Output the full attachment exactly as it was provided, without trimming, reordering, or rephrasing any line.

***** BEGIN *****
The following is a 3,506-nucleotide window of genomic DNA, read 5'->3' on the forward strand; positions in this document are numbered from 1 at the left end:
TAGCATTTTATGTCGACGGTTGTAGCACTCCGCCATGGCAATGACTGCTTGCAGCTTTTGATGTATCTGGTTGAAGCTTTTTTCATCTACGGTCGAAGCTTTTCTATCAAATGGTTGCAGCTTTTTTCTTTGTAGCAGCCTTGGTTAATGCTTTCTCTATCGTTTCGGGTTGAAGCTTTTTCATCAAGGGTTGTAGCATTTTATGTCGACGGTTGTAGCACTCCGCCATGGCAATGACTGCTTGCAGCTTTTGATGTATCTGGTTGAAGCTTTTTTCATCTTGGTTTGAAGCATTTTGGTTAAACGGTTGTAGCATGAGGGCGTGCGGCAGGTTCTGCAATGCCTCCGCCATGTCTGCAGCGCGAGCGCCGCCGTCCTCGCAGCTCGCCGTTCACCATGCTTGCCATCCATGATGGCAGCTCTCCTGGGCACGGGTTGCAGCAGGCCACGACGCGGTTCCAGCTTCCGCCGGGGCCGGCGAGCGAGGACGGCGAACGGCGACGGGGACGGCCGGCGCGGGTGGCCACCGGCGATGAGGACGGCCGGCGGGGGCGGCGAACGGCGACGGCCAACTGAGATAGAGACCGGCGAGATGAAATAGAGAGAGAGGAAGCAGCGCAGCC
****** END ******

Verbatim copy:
The following is a 3,506-nucleotide window of genomic DNA, read 5'->3' on the forward strand; positions in this document are numbered from 1 at the left end:
TAGCATTTTATGTCGACGGTTGTAGCACTCCGCCATGGCAATGACTGCTTGCAGCTTTTGATGTATCTGGTTGAAGCTTTTTTCATCTACGGTCGAAGCTTTTCTATCAAATGGTTGCAGCTTTTTTCTTTGTAGCAGCCTTGGTTAATGCTTTCTCTATCGTTTCGGGTTGAAGCTTTTTCATCAAGGGTTGTAGCATTTTATGTCGACGGTTGTAGCACTCCGCCATGGCAATGACTGCTTGCAGCTTTTGATGTATCTGGTTGAAGCTTTTTTCATCTTGGTTTGAAGCATTTTGGTTAAACGGTTGTAGCATGAGGGCGTGCGGCAGGTTCTGCAATGCCTCCGCCATGTCTGCAGCGCGAGCGCCGCCGTCCTCGCAGCTCGCCGTTCACCATGCTTGCCATCCATGATGGCAGCTCTCCTGGGCACGGGTTGCAGCAGGCCACGACGCGGTTCCAGCTTCCGCCGGGGCCGGCGAGCGAGGACGGCGAACGGCGACGGGGACGGCCGGCGCGGGTGGCCACCGGCGATGAGGACGGCCGGCGGGGGCGGCGAACGGCGACGGCCAACTGAGATAGAGACCGGCGAGATGAAATAGAGAGAGAGGAAGCAGCGCAGCC